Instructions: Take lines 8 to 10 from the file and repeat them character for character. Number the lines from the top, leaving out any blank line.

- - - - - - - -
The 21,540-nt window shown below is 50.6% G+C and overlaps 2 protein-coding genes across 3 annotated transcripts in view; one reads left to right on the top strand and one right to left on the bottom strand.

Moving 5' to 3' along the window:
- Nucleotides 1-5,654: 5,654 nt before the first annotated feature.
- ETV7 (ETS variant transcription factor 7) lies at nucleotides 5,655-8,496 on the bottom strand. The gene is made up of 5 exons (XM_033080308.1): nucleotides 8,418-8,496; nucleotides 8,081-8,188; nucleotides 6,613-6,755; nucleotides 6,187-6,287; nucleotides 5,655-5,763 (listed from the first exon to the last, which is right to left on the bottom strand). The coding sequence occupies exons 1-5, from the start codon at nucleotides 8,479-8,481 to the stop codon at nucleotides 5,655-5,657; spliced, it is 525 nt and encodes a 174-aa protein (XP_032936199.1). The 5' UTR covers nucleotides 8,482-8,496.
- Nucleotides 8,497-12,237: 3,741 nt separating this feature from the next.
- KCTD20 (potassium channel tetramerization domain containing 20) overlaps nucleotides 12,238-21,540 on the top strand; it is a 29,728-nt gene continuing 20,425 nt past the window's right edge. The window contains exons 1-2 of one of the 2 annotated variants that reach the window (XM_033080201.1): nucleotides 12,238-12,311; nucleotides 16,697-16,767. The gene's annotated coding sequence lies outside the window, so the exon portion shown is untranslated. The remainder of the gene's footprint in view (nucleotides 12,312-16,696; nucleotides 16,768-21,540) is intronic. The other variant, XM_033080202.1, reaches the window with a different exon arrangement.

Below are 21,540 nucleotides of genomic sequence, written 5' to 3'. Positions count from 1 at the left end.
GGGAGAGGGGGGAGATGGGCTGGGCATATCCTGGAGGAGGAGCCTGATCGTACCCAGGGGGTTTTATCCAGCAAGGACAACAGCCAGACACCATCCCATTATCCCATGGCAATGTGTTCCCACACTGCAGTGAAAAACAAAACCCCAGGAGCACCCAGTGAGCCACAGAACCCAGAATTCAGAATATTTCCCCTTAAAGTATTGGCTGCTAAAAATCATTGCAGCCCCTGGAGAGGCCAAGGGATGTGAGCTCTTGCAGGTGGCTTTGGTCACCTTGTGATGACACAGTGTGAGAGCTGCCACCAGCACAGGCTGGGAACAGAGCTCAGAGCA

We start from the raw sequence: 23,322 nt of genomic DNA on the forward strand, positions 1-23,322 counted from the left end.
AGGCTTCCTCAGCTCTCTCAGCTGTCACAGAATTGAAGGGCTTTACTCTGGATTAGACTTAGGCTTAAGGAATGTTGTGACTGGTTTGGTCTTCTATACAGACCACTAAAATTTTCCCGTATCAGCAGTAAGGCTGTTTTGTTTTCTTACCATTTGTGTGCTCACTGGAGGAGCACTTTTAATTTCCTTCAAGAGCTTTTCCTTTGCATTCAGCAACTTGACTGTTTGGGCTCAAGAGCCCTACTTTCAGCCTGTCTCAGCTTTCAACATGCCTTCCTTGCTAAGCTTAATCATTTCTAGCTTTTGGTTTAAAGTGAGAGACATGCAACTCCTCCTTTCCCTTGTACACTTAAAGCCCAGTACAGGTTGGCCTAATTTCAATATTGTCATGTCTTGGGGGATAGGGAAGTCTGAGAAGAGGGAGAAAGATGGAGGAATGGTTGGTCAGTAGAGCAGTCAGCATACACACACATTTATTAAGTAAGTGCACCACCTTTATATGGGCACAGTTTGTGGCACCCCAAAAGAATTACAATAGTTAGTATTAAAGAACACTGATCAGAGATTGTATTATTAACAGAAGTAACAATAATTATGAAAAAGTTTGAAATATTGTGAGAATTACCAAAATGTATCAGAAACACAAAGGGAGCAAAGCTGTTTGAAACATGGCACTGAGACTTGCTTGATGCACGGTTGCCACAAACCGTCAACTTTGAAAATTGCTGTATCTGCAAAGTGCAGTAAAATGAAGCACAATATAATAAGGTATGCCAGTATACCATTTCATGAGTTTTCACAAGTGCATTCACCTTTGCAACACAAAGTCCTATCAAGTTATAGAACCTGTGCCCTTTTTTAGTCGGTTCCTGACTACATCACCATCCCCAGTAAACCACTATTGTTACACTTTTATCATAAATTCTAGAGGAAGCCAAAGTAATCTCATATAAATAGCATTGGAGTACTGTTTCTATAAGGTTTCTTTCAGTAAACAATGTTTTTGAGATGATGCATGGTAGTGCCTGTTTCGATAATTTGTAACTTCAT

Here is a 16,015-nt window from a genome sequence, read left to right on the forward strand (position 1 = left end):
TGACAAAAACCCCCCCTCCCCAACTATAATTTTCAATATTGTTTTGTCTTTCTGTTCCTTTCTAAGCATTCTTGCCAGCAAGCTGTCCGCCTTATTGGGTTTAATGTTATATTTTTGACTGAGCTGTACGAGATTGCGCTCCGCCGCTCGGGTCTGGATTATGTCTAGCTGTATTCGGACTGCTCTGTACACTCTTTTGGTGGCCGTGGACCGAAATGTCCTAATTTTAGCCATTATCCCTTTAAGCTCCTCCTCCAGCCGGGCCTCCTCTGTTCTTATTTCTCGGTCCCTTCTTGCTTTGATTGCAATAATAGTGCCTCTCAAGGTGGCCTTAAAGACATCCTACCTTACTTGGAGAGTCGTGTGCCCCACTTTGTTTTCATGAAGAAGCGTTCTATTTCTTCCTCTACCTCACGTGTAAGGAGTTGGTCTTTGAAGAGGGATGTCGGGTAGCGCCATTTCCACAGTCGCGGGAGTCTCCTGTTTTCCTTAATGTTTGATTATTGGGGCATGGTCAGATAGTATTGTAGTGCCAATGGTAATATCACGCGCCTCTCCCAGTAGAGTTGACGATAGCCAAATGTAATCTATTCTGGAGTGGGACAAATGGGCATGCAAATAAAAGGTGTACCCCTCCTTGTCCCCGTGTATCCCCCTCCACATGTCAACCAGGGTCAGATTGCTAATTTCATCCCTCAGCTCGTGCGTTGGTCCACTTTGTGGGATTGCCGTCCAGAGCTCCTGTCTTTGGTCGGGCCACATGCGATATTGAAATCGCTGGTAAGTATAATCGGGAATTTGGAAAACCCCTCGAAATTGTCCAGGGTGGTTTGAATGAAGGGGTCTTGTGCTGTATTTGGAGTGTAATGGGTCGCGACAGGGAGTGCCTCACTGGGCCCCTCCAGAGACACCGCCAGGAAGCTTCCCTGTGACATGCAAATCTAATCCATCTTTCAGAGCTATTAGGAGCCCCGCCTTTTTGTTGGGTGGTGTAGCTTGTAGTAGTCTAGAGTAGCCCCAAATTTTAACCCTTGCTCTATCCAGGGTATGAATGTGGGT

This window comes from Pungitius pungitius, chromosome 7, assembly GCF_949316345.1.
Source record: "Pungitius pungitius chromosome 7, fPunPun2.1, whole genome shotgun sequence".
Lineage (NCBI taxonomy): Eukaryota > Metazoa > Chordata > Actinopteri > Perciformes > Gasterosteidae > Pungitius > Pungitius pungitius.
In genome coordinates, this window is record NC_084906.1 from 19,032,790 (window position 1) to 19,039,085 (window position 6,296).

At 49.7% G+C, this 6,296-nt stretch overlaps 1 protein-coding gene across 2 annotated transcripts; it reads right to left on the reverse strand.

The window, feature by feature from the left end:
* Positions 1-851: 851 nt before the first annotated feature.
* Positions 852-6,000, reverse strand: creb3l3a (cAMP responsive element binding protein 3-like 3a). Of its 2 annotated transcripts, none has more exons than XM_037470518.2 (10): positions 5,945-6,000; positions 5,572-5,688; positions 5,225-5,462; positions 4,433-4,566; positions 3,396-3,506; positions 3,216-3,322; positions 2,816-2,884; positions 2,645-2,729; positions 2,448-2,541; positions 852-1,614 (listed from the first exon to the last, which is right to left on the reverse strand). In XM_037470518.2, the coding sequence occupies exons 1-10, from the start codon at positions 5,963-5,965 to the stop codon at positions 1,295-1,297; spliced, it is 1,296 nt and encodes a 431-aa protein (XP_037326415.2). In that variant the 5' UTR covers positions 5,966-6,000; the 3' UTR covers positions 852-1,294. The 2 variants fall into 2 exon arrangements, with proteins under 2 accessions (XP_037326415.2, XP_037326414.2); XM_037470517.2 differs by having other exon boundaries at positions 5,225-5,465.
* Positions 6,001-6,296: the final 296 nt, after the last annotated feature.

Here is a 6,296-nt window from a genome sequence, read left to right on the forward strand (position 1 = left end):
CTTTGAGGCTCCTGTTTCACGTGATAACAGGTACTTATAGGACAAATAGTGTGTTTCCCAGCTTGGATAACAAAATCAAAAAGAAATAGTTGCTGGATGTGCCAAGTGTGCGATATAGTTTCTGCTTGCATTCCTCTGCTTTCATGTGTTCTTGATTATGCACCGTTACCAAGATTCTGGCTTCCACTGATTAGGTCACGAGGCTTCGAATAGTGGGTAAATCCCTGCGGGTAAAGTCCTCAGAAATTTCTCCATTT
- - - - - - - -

GGGAGAGGGGGGAGATGGGCTGGGCATATCCTGGAGGAGGAGCCTGATCGTACCCAGGGGGTTTTATCCAGCAAGGACAACAGCCAGACACCATCCCATTATCCCATGGCAATGTGTTCCCACACTGCAGTGAAAAACAAAACCCCAGGAGCACCCAGTGAGCCACAGAACCCAGAATTCAGAATATTTCCCCTTAAAGTATTGGCTGCTAAAAATCATTGCAGCCCCTGGAGAGGCCAAGGGATGTGAGCTCTTGCAGGTGGCTTTGGTCACCTTGTGATGACACAGTGTGAGAGCTGCCACCAGCACAGGCTGGGAACAGAGCTCAGAGCA

We start from the raw sequence: 23,322 nt of genomic DNA on the forward strand, positions 1-23,322 counted from the left end.
AGGCTTCCTCAGCTCTCTCAGCTGTCACAGAATTGAAGGGCTTTACTCTGGATTAGACTTAGGCTTAAGGAATGTTGTGACTGGTTTGGTCTTCTATACAGACCACTAAAATTTTCCCGTATCAGCAGTAAGGCTGTTTTGTTTTCTTACCATTTGTGTGCTCACTGGAGGAGCACTTTTAATTTCCTTCAAGAGCTTTTCCTTTGCATTCAGCAACTTGACTGTTTGGGCTCAAGAGCCCTACTTTCAGCCTGTCTCAGCTTTCAACATGCCTTCCTTGCTAAGCTTAATCATTTCTAGCTTTTGGTTTAAAGTGAGAGACATGCAACTCCTCCTTTCCCTTGTACACTTAAAGCCCAGTACAGGTTGGCCTAATTTCAATATTGTCATGTCTTGGGGGATAGGGAAGTCTGAGAAGAGGGAGAAAGATGGAGGAATGGTTGGTCAGTAGAGCAGTCAGCATACACACACATTTATTAAGTAAGTGCACCACCTTTATATGGGCACAGTTTGTGGCACCCCAAAAGAATTACAATAGTTAGTATTAAAGAACACTGATCAGAGATTGTATTATTAACAGAAGTAACAATAATTATGAAAAAGTTTGAAATATTGTGAGAATTACCAAAATGTATCAGAAACACAAAGGGAGCAAAGCTGTTTGAAACATGGCACTGAGACTTGCTTGATGCACGGTTGCCACAAACCGTCAACTTTGAAAATTGCTGTATCTGCAAAGTGCAGTAAAATGAAGCACAATATAATAAGGTATGCCAGTATACCATTTCATGAGTTTTCACAAGTGCATTCACCTTTGCAACACAAAGTCCTATCAAGTTATAGAACCTGTGCCCTTTTTTAGTCGGTTCCTGACTACATCACCATCCCCAGTAAACCACTATTGTTACACTTTTATCATAAATTCTAGAGGAAGCCAAAGTAATCTCATATAAATAGCATTGGAGTACTGTTTCTATAAGGTTTCTTTCAGTAAACAATGTTTTTGAGATGATGCATGGTAGTGCCTGTTTCGATAATTTGTAACTTCAT